We regularly assist our clients with issues relating to constructive dismissal. From our experience, constructive dismissal and what the implications are if one occurs remains unclear for many employers and employees alike. For instance, wrongful dismissal or termination and constructive dismissal are terms that are often erroneously used interchangeably by the public. These terms are not the same and have separate implications. This blog seeks to clarify some key concepts and concerns relating to constructive dismissal.
What is constructive dismissal?
In Ontario, constructive dismissal occurs when the employee’s fundamental terms of employment are changed unilaterally by the employer, if the employer evinces an intention to not be bound by fundamental terms or if the employee is subjected to some sort of illegal act such as harassment or a toxic work environment. In such instances, the employee is forced to leave their job without being directly fired or terminated by the employer. How the employee leaves the workplace is not crucial to the analysis of what is a constructive dismissal. What is crucial is that the employee’s employment will usually be impacted to the point where it would be unreasonable to stay or to accept the fundamental changes in their employment.
The crux of virtually every constructive dismissal case is that an employer makes or intends to make a substantial change to the employee’s terms of employment without the employee’s consent. Generally, the terms of employment should be key aspects of the employment contract or relationship. Changes too small or less important terms will not trigger constructive dismissal.
There are several different types of common ways in which constructive dismissal can be triggered. For example:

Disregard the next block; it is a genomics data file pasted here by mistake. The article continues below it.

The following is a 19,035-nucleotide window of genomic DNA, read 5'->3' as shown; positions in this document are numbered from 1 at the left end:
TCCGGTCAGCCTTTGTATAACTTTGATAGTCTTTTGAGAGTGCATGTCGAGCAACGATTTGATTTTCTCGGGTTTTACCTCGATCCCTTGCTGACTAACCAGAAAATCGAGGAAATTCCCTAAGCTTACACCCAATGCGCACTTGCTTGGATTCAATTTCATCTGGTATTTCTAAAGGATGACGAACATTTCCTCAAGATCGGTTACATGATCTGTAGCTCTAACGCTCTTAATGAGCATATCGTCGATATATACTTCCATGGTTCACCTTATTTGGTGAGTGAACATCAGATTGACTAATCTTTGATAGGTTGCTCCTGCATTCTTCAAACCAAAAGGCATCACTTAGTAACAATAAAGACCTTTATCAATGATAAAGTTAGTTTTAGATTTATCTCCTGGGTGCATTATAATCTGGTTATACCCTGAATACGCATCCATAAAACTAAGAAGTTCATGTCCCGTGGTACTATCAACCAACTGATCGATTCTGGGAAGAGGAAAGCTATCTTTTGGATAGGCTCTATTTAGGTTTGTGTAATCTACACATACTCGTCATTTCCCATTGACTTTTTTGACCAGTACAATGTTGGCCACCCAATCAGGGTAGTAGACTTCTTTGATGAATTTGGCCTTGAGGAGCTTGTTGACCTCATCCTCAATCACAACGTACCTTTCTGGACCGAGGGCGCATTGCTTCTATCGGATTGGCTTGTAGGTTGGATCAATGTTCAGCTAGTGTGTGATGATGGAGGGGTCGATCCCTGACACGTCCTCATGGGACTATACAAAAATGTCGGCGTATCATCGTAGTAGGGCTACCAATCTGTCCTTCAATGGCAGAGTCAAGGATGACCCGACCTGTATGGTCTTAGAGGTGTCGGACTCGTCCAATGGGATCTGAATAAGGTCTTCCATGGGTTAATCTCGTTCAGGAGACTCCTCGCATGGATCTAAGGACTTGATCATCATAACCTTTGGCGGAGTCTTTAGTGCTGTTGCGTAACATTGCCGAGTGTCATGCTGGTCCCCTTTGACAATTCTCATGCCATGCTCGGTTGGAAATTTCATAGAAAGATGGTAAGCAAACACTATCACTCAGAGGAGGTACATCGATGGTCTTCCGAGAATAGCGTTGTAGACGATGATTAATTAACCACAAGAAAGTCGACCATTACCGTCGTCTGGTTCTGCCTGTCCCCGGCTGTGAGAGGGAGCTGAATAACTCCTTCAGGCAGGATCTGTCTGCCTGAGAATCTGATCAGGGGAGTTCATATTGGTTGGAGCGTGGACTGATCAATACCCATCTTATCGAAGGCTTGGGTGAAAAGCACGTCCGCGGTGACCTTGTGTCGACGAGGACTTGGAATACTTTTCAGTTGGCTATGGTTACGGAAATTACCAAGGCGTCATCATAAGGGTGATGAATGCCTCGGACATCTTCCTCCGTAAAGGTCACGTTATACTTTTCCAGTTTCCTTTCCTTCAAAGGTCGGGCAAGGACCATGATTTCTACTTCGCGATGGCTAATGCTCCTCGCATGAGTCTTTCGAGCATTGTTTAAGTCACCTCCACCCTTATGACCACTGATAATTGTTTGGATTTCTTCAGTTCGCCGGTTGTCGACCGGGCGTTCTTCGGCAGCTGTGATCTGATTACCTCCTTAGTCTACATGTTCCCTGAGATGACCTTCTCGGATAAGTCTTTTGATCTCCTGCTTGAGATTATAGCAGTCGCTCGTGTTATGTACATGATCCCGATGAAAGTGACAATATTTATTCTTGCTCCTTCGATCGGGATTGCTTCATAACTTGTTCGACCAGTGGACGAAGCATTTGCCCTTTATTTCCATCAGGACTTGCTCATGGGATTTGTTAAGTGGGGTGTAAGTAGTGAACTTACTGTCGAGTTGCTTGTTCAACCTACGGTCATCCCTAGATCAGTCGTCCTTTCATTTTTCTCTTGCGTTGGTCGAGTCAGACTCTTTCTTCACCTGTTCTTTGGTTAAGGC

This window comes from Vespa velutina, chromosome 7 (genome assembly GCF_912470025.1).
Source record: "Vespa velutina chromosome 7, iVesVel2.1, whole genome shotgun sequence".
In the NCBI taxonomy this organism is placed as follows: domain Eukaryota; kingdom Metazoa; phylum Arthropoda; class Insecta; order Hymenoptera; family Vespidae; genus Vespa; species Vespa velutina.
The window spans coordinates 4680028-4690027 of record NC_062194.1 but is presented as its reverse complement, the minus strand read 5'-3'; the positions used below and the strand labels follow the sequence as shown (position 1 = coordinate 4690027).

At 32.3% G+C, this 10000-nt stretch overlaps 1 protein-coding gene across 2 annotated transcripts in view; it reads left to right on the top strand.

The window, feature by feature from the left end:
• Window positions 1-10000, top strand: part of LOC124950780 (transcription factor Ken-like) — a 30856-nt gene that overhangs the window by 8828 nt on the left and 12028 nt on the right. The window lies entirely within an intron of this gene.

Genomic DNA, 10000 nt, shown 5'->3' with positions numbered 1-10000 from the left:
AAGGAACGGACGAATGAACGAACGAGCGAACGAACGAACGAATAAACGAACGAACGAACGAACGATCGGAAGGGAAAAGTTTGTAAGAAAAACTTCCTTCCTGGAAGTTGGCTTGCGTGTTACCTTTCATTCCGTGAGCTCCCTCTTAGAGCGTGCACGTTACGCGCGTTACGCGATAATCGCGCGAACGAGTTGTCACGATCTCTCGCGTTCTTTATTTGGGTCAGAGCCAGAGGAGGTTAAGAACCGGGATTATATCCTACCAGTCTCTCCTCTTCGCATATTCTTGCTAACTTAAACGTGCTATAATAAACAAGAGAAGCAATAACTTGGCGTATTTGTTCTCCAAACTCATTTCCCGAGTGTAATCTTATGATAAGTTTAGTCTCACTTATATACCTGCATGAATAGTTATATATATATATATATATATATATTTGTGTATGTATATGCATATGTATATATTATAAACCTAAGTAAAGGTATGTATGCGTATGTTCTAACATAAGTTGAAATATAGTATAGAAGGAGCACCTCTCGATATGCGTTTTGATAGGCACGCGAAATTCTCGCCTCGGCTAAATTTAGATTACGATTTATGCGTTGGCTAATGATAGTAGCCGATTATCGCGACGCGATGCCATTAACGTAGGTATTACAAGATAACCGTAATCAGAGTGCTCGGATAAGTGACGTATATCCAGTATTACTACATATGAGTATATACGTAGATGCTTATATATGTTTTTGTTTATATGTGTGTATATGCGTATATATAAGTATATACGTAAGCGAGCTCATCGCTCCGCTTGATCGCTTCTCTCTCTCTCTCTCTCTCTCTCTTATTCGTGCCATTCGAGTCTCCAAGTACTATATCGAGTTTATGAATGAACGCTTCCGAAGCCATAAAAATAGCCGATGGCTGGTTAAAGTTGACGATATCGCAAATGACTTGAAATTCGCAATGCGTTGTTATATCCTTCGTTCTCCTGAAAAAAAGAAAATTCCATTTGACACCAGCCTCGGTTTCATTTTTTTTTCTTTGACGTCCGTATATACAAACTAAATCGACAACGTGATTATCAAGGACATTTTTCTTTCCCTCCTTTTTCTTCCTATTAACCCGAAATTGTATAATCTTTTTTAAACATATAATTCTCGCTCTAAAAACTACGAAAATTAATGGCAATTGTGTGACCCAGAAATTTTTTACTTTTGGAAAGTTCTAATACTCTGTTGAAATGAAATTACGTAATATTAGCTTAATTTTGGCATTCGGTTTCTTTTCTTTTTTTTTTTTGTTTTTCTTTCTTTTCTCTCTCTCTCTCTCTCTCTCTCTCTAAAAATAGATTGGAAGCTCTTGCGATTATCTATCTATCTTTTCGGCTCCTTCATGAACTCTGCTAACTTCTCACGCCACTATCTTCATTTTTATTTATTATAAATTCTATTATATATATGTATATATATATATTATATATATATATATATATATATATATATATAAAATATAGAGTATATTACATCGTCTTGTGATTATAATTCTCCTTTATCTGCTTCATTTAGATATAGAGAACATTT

- Reduction in pay.
- Reduction in benefits.
- Change in an employee’s job duties or responsibilities.
- Increase in workload or hours.
- Decrease in workload or hours.
- A demotion.
- A transfer or new work location.
- Harassment, discrimination, unfair treatment, toxic work environment or bullying.
- An unlawful lay-off.
- A suspension, threats or other unjustified discipline.
In the case of unlawful layoffs, there has been a great deal of development in this area because of the COVID-19 pandemic. To remind our readers, the Ontario government made an impact by creating a new category of leave called the infectious disease emergency leave (“IDEL”). Specifically, the IDEL regime prescribes that when an employee has had their hours of work reduced or even eliminated by the employer or has had their wages reduced because of COVID-19, that these changes will deem the employee to be on leave. Further, the regime goes on to set out that these reductions in hours of work or pay will not be considered constructive dismissal either. There remains uncertainty in the law with respect to whether an employee who was temporarily laid off by their employer due to COVID-19 can claim constructive dismissal at common law. The Ontario Court of Appeal had a chance to resolve this issue in Taylor v. Hanley Hospitality, 2022 ONCA 376. However, the Court did not do so and unfortunately this issue remains unresolved. Please read our blog entitled “Ontario Court Of Appeal Does Not Provide Clarification On COVID-19 Layoffs” which can be found here for more information.